1. Refugee Minor Program quarterly Reference Group Meeting
  2. Australian Federal Government, Department of Human Services, Victorian Multicultural Advisory Committee ( MAC )

A success stories re Samia State and National work with members of refugee communities is available on request.  


Abraham Mamer, a South Sudanese is the Multicultural Affairs Manager at the Darebin City Council local government in Victoria State.  Darebin covers a very large area and has the highest proportion of overseas-born citizens of any council in Australia. Mr Mamer international reputation in Social Policy has earned him a managerial position to develop settlement plans and policies for African Australian Community in the Brotherhood of St Laurence – working for an Australia free of poverty    

Throughout his career, Abraham Mamer has been a leader and a pioneer in developing personal and organisational policies and programs to the humanitarian resettlement of refugees.  Because of his generosity and effort, tens of thousands of migrants to New Zealand and Australia have been assisted in making a positive adjustment to their new cultures. 

The innovative and progressive leadership that is characteristic of him is shown in the many organisations that he has been a founder or board member of, including:

  • Founding Member: AUT ESOL Advisory Board
  • Founding Member: African Centre for Education – UNITEC NZ
  • Founder and Advisor of National Refugee Communities Network
  • 1999 – 2001 President of the Sudanese Association Inc. NZ
  • 2001 –2002 Executive Member NZ Refugee Council
  • 2005 – 2006 Chairman Board of Directors Refugee As Survivors (RAS)
  • Board Member: Centre for Refugee and Migrant Health, Auckland University of Technology
  • Board Member and Trustee: African Think Tank, Victoria, Australia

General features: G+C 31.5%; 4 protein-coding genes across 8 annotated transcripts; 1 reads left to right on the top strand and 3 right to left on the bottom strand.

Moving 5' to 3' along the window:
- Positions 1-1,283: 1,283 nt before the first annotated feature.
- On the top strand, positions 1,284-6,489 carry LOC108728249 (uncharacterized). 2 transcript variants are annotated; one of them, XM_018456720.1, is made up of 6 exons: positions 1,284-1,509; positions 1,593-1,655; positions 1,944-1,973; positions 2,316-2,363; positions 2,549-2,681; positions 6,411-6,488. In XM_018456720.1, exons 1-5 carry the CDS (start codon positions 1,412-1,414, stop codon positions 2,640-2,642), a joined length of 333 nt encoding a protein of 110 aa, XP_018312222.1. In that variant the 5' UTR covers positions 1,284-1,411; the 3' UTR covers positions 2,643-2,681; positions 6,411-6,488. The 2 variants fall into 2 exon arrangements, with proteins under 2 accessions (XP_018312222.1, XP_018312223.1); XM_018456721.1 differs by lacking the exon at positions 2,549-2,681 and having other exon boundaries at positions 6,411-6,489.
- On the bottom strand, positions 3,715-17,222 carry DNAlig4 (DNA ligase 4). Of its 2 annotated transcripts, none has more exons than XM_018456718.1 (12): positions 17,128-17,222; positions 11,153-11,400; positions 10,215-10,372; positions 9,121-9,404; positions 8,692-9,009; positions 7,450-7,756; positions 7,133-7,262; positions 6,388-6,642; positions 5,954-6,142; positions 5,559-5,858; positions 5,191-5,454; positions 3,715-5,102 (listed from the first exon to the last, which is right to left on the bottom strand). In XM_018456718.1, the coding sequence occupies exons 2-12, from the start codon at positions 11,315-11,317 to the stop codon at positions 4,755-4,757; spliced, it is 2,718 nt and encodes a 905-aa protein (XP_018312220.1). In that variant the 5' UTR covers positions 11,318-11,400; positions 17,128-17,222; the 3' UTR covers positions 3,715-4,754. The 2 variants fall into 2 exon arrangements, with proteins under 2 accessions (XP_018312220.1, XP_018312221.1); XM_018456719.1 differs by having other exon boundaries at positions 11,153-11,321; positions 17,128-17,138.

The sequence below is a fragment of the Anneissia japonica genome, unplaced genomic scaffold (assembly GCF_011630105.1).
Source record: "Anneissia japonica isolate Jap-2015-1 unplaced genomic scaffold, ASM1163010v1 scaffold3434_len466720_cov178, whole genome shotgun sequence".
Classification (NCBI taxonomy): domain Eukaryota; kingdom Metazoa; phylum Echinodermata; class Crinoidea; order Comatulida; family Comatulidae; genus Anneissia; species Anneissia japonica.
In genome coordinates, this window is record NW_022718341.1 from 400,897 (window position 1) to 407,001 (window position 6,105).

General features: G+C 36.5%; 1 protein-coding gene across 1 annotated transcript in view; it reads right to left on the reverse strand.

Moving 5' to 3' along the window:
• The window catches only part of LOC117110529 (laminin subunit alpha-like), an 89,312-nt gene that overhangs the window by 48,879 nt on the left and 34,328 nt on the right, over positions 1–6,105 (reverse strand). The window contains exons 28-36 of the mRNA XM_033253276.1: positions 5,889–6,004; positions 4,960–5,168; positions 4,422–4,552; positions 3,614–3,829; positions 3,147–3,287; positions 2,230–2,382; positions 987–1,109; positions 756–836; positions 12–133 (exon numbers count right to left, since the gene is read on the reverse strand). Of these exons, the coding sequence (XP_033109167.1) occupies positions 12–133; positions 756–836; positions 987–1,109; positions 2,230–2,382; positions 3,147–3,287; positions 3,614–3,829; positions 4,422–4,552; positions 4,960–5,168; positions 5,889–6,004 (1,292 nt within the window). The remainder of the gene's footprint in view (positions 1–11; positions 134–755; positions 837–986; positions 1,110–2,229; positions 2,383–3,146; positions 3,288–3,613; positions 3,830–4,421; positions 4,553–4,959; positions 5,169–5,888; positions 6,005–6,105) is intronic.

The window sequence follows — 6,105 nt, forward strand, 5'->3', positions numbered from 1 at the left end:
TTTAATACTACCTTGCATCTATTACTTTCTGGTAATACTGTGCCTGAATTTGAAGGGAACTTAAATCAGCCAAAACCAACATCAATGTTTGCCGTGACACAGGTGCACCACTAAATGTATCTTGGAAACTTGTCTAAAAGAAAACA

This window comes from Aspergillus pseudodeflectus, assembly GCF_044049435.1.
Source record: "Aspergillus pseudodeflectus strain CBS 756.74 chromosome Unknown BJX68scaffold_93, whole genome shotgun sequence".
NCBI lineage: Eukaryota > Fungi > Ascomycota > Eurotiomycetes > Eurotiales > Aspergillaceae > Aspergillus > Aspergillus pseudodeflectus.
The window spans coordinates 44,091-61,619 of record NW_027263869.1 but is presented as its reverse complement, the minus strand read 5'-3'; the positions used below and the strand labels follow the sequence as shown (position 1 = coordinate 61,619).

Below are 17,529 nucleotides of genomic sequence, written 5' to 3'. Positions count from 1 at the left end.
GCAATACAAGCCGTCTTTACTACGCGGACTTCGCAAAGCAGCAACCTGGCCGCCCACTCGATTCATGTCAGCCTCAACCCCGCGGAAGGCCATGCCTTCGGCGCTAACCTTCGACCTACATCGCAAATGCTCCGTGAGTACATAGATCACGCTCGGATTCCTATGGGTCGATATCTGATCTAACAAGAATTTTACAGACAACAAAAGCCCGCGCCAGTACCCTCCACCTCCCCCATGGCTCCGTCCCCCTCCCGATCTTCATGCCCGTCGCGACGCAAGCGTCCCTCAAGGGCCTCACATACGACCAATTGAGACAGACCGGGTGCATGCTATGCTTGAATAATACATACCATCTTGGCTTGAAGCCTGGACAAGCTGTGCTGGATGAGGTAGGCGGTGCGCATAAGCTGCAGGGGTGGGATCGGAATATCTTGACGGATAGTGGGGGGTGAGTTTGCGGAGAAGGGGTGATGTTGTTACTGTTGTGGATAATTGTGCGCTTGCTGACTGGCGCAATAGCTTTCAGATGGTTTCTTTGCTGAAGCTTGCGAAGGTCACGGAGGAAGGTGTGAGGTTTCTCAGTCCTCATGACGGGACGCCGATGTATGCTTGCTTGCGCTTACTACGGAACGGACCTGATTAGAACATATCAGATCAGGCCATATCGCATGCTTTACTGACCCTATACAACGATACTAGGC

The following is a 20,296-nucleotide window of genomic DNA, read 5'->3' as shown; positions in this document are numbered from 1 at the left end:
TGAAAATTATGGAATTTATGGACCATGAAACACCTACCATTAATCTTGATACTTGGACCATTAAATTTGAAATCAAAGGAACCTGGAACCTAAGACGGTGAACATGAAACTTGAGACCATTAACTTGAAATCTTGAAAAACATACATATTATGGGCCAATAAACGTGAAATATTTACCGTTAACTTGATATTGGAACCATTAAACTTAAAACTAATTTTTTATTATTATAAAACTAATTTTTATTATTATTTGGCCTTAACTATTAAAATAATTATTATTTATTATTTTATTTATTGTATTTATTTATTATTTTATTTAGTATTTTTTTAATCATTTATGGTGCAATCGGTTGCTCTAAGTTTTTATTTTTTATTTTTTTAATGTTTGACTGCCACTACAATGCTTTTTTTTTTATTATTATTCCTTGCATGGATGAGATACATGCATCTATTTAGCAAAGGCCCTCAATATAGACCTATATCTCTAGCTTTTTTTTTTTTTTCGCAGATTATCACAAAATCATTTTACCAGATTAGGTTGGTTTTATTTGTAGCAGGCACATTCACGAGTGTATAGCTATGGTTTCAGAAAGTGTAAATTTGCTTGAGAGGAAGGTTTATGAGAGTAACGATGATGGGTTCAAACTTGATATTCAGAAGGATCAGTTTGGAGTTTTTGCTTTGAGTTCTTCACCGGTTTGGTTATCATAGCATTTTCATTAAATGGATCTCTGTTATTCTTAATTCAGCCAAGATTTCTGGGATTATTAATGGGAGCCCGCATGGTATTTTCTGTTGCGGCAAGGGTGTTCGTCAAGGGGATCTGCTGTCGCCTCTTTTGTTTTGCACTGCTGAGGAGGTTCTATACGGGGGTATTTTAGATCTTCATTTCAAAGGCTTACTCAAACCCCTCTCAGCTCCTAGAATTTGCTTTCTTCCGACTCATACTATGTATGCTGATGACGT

• Advisor: Sudanese Community Association of Australia
  • Member: Asian Network Inc

Abraham has been equally generous at lending his time and experience as a speaker, participant, and presenter at many seminars and conferences, among them:

  • Co-convenor, UNESCO conference on Diversity in Education, August 2004.  As a result of his work at this conference, Abraham was presented with a medal from the King of Thailand.
  • Co-organiser and Convenor, The Inaugural International Asian Health and Wellbeing Conference 2004
  • Co-presenter, AUT Conference in Education in Diverse Cultures
  • Keynote Speaker, Children & Young People As Citizens: Participation Provision and Protection Conference
  • Keynote Speaker, Conference on Community languages and English for Speakers of Other languages, Auckland, 2008

Abraham Mamer has also published and presented numerous papers devoted to raising awareness and understanding of refugee and migrant issues at national and international conferences, among which are:

  • Making Progress at Last: The Auckland Somali Community Education Programme (with Karen McDermott, published by Waikato University)
  • Barriers challenging education provision for new emigrant students in New Zealand schools
  • Six papers at CLESOL (Conference on Community Languages and ESOL in New Zealand) conferences over seven years:
    • Experience of Sudanese refugee Students in NZ schools
    • ESOL students’ English Language Acquisition and learning shift
    • Proficiency in English and impact on other subjects
    • Heart and Mind in teaching students from the refugee backgrounds
    • Does one-size-fits-all?
    • Refugee Family Reunification Policy Impact on Family Resettlement Outcomes (published by Childrenz Issues. Vol. 10, No. 1, 2006)
  • Key note speaker on: Minorities and Security  - 12th International Metropolis Conference Melbourne 2007


who holds a Bachelor of Engineering (Mechanical) from the University of Texas (USA), is a Chartered Member of the Institution of Engineers of Australia.